By Patrick J. Somers
Having recently moved from New York to California and joined Kendall Brill & Kelly LLP, I’m often asked to compare both places. There are pluses and minuses to each, but I’ve quickly figured out that many people have strong opinions about which is “better.” The differences between New York and California also extend to the practice of law. But considerations about which place you prefer are not the same as considerations about which law and which forum are better for a particular objective.
For instance, when parties to a contract have the option to choose between New York law and California law, or to choose which forum should hear any possible dispute, there are a number of differences between New York and California that they should keep in mind, none of which has to do with whether they prefer New York pizza or California weather. Based on my experience, here are some examples that immediately jump out:
- Anti-SLAPP laws
California’s anti-SLAPP law has real teeth; New York’s does not. SLAPP suits (Strategic Lawsuits against Public Participation) are brought by plaintiffs who wish to intimidate and silence others by forcing the speaker to defend their speech in litigation. In an effort to prevent any type of chilling effect on speech, a number of states have passed anti-SLAPP laws. These laws can provide litigants with a powerful procedural device in defending against lawsuits related to protected petitioning or speech activity. But the power and level of protection provided by anti-SLAPP laws varies widely by jurisdiction, including California and New York.
California. California’s anti-SLAPP statute provides lawyers with a powerful weapon to use in civil litigation. Under California law, parties can move to strike a complaint by demonstrating that they are being sued for “any act . . . in furtherance of the [movant’s] right of petition or free speech under the United States Constitution or California Constitution in connection with a public issue.”
California courts have found that many different types of disputed statements and conduct relate to an issue of public interest and thus are protected. For example, KBK attorneys appealed and won dismissal of a lawsuit under the anti-SLAPP statute related to defamation and trade libel claims filed by a company over statements made in a press release.
If the anti-SLAPP statute applies, there are a number of advantage that California’s procedure provides. First, by filing an anti-SLAPP motion, a stay of all discovery is placed on the litigation until there is a ruling on the motion. A party may seek to have the stay lifted by showing good cause. Second, application of the anti-SLAPP law turns the table on the non-moving party and forces it to establish a probability of success on its claims from the outset of the case so long as the movant establishes that a cause of action arises from a protected activity. Finally, if the court grants the motion to strike, it will impose costs and attorney’s fees on the other side.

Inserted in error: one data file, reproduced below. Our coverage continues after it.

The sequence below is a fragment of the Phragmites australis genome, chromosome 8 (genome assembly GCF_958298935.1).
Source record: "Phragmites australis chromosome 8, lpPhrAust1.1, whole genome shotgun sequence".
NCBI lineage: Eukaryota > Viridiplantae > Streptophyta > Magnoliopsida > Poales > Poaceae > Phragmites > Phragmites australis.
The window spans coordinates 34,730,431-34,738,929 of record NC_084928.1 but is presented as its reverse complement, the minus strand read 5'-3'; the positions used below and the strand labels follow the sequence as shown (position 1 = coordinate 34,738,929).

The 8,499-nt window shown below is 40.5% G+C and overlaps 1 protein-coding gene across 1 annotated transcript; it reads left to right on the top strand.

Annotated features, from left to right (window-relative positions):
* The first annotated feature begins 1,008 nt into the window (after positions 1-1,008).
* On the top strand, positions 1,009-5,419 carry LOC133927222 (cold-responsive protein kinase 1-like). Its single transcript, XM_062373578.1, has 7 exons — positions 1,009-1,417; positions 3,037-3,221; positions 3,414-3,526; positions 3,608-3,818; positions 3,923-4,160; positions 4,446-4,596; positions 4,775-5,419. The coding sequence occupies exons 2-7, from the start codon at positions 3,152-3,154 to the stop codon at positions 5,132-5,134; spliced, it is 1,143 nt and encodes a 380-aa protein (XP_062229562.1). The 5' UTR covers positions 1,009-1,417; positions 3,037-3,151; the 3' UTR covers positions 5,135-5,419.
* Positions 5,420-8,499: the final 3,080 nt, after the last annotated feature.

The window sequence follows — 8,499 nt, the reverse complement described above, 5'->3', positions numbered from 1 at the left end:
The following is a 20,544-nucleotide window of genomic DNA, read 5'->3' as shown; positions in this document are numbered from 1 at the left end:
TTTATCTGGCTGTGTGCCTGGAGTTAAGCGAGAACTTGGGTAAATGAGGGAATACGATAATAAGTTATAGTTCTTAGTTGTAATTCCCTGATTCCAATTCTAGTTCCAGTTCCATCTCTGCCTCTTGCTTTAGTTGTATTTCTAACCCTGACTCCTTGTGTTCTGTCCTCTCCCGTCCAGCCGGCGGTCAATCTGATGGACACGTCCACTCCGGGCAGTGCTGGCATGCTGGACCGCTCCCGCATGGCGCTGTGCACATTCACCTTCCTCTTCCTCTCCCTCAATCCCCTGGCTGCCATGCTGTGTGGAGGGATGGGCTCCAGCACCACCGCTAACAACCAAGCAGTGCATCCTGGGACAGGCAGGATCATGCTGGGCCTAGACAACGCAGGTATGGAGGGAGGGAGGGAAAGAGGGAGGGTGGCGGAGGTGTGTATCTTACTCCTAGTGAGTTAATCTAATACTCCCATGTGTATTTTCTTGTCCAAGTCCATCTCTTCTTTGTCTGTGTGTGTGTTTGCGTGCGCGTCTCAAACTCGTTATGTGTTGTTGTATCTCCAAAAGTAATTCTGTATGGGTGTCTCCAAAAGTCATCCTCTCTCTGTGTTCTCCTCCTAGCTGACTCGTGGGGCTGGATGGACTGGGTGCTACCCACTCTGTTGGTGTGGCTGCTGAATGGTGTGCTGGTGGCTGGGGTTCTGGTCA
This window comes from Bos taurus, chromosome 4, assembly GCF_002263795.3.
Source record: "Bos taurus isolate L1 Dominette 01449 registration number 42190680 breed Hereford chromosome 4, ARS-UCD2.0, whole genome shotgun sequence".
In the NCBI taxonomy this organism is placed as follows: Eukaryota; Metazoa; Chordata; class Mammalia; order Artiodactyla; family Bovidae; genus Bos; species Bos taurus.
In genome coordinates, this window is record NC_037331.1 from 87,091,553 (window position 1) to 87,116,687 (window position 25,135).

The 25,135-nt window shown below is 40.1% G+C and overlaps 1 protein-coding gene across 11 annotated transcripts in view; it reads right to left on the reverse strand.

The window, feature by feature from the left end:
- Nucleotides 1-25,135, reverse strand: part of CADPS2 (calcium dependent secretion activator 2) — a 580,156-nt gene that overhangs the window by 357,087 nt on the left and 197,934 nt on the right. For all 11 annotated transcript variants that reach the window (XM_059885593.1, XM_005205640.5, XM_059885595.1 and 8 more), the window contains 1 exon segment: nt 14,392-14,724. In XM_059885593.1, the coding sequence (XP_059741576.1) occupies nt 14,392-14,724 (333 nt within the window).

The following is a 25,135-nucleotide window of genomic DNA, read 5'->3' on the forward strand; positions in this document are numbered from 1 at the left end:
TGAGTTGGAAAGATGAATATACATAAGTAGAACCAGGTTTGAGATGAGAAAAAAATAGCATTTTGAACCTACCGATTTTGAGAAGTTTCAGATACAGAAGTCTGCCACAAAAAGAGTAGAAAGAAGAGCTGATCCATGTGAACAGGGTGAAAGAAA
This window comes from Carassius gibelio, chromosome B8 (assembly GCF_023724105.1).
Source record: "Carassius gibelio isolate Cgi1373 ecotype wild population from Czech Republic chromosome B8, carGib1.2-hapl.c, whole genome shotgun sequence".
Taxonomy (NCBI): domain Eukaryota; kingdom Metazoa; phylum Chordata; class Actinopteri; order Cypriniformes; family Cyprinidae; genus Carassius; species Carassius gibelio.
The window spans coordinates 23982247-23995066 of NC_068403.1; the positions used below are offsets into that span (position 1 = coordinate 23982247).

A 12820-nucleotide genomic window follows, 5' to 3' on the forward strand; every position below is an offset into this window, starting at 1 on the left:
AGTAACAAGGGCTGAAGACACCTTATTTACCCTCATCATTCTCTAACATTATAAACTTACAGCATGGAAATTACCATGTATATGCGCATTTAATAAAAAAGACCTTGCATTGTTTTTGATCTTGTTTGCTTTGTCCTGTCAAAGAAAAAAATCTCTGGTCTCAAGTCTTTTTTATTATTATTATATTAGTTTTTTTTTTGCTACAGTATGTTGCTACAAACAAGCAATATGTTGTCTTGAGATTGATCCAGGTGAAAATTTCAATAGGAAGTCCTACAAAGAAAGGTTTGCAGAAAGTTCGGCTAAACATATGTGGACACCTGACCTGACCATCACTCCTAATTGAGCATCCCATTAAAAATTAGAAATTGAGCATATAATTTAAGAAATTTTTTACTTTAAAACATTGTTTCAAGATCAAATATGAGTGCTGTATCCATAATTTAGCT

New York. New York’s law is limited to instances in which the lawsuit involves a “public petition” or “participation” about some type of government license to operate or to proceed with a project (e.g., a zoning permit). The law thus only protects parties who are sued because they reported, commented, ruled upon, challenged, or opposed a “permit, zoning change, lease, license, certificate or other entitlement for use or permission to act from any government body, or any person with an interest, connection or affiliation with such person that is materially related to such application or permission.”
New York’s law also does not provide the same types of benefits as California’s. It does not stay discovery, nor does it mandate an award of attorney’s fees and costs. Instead, a successful moving party may, at the court’s discretion, recover damages, including costs and attorney’s fees, provided that there is a demonstration that the lawsuit was “commenced or continued without a substantial basis in fact and law and could not be supported by a substantial argument for the extension, modification or reversal of existing law.”
- Enforceability of Post-employment Non-Competition Agreements
California and New York take starkly different views about the enforceability of post-employment non-competition agreements. Under California law, post-employment non-competes generally are prohibited by statute, subject to a few limited exceptions. New York, in contrast, permits the enforceability of such agreements so long as the restrictions are reasonably limited in their scope (time and place), necessary to protect the employer’s legitimate business interest, not harmful to the general public, and not unreasonably burdensome to the employee.
- Jury Waiver Provisions
Under New York law, pre-dispute jury waiver provisions are enforceable. Under California law, pre-dispute jury waiver provisions are unenforceable in a California state court action. The California Constitution “treats the historical right to a jury resolution of disputes that have been brought to a judicial forum as fundamental, providing that in ‘a civil cause,’ any waiver of the inviolate right to a jury determination must occur by the consent of the parties to the cause as provided by statute.” Because the relevant statute, Section 631 of the California Civil Procedure Code, applies only once an action is pending, “governing California constitutional and statutory provisions do not permit pre-dispute jury waivers.”
This same rule also applies in federal courts, sitting in diversity, within the Ninth Circuit. And at least one state appellate court in California has extended this rule even further by refusing to enforce a jury waiver provision contained in an agreement expressly governed by New York law (which, as noted above, permits pre-dispute jury waiver provisions) solely because the dispute was being litigated in California.
The use of pre-dispute jury waivers in California, however, is not impossible. A pre-dispute jury waiver likely is enforceable under California law when: (1) the parties agree to a “judicial reference” pursuant to Section 638 California Code of Civil Procedure; (2) the parties agree to arbitrate; or (3) the parties agree to “binding mediation.”